Superb musicianship and skill

It is only a couple of weeks since the Nobel Committee, through its award to Bob Dylan, cemented the rightful place of the lyricist into literature.

Sunday, 6th November 2016, 11:19 am
Updated Wednesday, 16th November 2016, 3:22 pm

For me personally, if it had not been made before, that link was firmly placed with the greats of literary history, with three words ‘Jumpers for Goalposts’ – the title of track four on the album Scattyboo, released by the Borders folk rock band Scocha.

Those three words are evocative of youth, companionship and a football.

Translate them into almost any language and you have three simple words, which would be understood by the vast majority of the population of our planet.

Well, as the old chestnut roasts, how do Scocha, follow that?

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The answer is with the release this week of the new album, Moonlight Again, hotly anticipated by their fans.

My first thoughts on holding the CD were, ‘I wish it was vinyl’. The artwork is so spectacular, it deserves to be 12ins square.

Before any listening, just reading the track list, makes the mouth water.

A band, mature and confident enough, through drawing big audiences to their live gigs in Europe, the USA, Canada and the UK, have created a tempting menu of original material, seasoned with their own versions of proper classic history. For me, the inclusion of Robert Burns’ most amazing A Man’s A Man For A That is the link in the chain to Jumpers for Goalposts. The titles say it all.

But what of the music? This is an album so beautifully crafted and performed, it deserves 20th century attention. Put it on with a glass at the elbow and sink into the warmth of a work of art, while reading the lyrics off a double-fold 12ins cover. From the first bars of light percussion and bass in Harden to the final note of Burns’ global classic, follow the light and shade. The horror and the humour carries you along a musical journey.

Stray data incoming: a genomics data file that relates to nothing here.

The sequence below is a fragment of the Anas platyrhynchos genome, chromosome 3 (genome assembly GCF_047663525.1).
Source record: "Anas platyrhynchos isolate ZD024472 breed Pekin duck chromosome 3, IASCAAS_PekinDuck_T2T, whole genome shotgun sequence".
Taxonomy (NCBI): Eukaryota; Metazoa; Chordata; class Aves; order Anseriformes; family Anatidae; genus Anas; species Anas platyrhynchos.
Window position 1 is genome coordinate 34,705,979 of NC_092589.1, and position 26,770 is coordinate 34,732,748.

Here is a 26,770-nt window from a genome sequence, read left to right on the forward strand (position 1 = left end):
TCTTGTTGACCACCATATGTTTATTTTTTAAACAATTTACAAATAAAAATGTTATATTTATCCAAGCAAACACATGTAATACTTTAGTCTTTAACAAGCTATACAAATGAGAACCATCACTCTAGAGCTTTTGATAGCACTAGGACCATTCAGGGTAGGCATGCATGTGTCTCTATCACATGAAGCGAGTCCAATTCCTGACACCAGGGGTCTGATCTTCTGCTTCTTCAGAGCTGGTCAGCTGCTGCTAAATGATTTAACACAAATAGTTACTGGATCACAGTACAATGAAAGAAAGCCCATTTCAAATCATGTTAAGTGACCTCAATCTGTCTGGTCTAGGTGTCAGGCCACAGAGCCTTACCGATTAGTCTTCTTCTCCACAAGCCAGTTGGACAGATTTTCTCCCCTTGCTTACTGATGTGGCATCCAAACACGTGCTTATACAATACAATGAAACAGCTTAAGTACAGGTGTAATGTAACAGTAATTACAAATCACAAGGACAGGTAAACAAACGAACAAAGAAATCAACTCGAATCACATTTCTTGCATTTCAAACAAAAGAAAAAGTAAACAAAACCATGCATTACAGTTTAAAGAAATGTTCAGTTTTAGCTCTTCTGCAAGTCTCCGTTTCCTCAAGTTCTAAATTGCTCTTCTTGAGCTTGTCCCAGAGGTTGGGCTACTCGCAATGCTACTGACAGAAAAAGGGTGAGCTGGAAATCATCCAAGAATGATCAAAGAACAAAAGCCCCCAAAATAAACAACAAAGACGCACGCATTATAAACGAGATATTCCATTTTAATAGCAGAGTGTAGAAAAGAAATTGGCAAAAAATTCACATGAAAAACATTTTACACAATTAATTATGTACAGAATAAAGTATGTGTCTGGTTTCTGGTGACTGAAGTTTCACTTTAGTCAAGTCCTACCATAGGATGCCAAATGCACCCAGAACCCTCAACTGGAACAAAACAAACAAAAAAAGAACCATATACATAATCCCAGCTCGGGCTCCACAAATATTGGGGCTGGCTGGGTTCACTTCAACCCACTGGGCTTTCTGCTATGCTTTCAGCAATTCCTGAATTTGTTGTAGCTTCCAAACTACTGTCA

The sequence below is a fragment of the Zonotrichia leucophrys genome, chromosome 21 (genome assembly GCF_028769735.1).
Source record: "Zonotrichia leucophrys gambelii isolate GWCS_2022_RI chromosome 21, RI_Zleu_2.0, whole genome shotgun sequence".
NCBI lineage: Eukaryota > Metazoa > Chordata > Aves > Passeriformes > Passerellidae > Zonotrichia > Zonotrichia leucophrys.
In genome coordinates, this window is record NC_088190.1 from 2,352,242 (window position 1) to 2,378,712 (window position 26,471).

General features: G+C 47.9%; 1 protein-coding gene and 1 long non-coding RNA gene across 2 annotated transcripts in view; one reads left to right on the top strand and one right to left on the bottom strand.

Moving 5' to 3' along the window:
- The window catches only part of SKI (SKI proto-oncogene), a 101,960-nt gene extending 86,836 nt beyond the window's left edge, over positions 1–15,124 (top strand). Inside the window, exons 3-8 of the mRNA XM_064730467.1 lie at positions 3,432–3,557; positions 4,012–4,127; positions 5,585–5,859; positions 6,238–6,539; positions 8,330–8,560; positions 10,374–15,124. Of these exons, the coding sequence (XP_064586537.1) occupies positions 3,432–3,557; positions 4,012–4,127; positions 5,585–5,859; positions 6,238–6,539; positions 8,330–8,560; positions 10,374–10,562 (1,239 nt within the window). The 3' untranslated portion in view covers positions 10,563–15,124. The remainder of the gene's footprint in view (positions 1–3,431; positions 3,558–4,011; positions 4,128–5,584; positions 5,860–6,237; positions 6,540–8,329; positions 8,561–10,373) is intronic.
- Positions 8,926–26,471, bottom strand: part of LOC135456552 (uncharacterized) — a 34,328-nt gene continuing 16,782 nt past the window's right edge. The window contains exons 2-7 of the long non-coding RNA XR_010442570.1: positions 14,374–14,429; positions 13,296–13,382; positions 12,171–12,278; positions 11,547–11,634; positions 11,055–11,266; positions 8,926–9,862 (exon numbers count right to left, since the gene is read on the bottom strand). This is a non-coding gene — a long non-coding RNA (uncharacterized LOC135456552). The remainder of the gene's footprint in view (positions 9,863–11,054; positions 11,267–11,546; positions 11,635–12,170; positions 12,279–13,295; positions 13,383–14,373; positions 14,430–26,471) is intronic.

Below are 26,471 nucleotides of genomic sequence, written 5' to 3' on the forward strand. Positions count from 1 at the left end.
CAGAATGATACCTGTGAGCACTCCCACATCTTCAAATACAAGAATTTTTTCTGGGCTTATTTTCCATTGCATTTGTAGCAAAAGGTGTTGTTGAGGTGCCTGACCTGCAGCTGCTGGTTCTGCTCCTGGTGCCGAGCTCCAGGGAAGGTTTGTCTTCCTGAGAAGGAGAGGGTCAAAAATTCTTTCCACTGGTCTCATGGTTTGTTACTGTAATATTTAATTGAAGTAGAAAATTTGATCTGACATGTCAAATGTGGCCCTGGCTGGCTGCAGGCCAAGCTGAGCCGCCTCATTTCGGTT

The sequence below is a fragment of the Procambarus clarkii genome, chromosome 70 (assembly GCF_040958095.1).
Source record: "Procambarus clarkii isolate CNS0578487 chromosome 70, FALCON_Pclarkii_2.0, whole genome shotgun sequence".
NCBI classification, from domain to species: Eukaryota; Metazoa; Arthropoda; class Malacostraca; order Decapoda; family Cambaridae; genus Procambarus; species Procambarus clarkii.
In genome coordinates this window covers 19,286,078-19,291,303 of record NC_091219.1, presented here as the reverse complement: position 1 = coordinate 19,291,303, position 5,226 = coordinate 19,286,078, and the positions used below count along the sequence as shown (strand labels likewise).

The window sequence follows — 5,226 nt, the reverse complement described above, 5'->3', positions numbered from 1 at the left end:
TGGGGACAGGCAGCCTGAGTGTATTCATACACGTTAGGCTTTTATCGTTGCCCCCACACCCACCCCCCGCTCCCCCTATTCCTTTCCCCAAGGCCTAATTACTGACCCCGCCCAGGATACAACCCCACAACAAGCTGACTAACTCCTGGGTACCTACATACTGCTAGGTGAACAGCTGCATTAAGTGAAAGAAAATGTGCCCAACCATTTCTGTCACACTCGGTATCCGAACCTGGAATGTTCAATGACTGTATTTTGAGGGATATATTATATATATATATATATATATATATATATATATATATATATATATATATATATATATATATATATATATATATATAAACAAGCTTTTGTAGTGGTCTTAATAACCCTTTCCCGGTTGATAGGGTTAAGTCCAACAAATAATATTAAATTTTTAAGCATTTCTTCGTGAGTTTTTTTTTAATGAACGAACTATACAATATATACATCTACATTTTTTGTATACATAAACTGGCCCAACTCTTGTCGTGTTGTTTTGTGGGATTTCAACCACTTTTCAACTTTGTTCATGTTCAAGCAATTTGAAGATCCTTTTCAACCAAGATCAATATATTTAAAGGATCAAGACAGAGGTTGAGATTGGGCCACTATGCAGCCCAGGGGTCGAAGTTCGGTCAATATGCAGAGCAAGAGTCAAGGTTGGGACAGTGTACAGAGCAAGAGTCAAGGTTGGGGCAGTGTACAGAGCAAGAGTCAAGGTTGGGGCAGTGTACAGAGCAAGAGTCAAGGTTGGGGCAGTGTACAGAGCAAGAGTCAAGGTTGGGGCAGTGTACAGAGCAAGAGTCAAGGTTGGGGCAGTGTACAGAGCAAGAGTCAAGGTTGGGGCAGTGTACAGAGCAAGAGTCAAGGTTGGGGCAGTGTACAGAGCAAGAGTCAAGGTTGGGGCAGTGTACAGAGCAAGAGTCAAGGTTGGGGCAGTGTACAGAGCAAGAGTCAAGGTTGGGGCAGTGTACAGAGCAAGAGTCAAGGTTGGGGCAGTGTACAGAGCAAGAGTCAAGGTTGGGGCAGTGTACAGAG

Such is the variety of content, even the Scocha die-hard fan base will disagree on their favourites. For me, Black Rose evokes a Burns’ favourite of mine, The Silver Tassie. This is a stunning lyric, performed and produced with a passion for history and musicianship, love and pathos. If Scottie can perform that live with a dry eye, he’ll be the only one in the venue. Utterly superb.

As for the skill in the crafting of this album, the arrangement of Burns’ A Man’s A Man, leaving it to fade on a single note, is brilliant. As a retired member of the emergency services, my black humour which is part of the coping mechanism, draws me to mention Chuffed Ti Bits, a track which will stand proud with anything the American artists have produced in this genre. Brilliant musicianship, blended with a true blues black lyric. I fear, however, some who live close to the East Coast mainline, sadly, might find it too much to take.

Fellow Borderers will adore track 11, which provides the album title, A Bellendaine, a lyric peppered with landmarks of this wonderful land. This album blew me away on so many levels.

It is 2016, and while politicians argue the toss, fighting about Scotland’s place in the UK, Europe and the world, they are all put to shame by this album.

If Scotland is seen by the world as whisky, scenery and culture, then Scocha have earned the right through their music to be up there in the latter heading, sitting at the top table with the greats – Burns, The Proclaimers, Big Country, Simple Minds, The Average White Band.

You owe it to yourself to buy this album, and then to contact your radio stations and politely demand Scocha feature on their playlists.

They are not just ambassadors for Scotland, the Scocha family are ambassadors for humanity.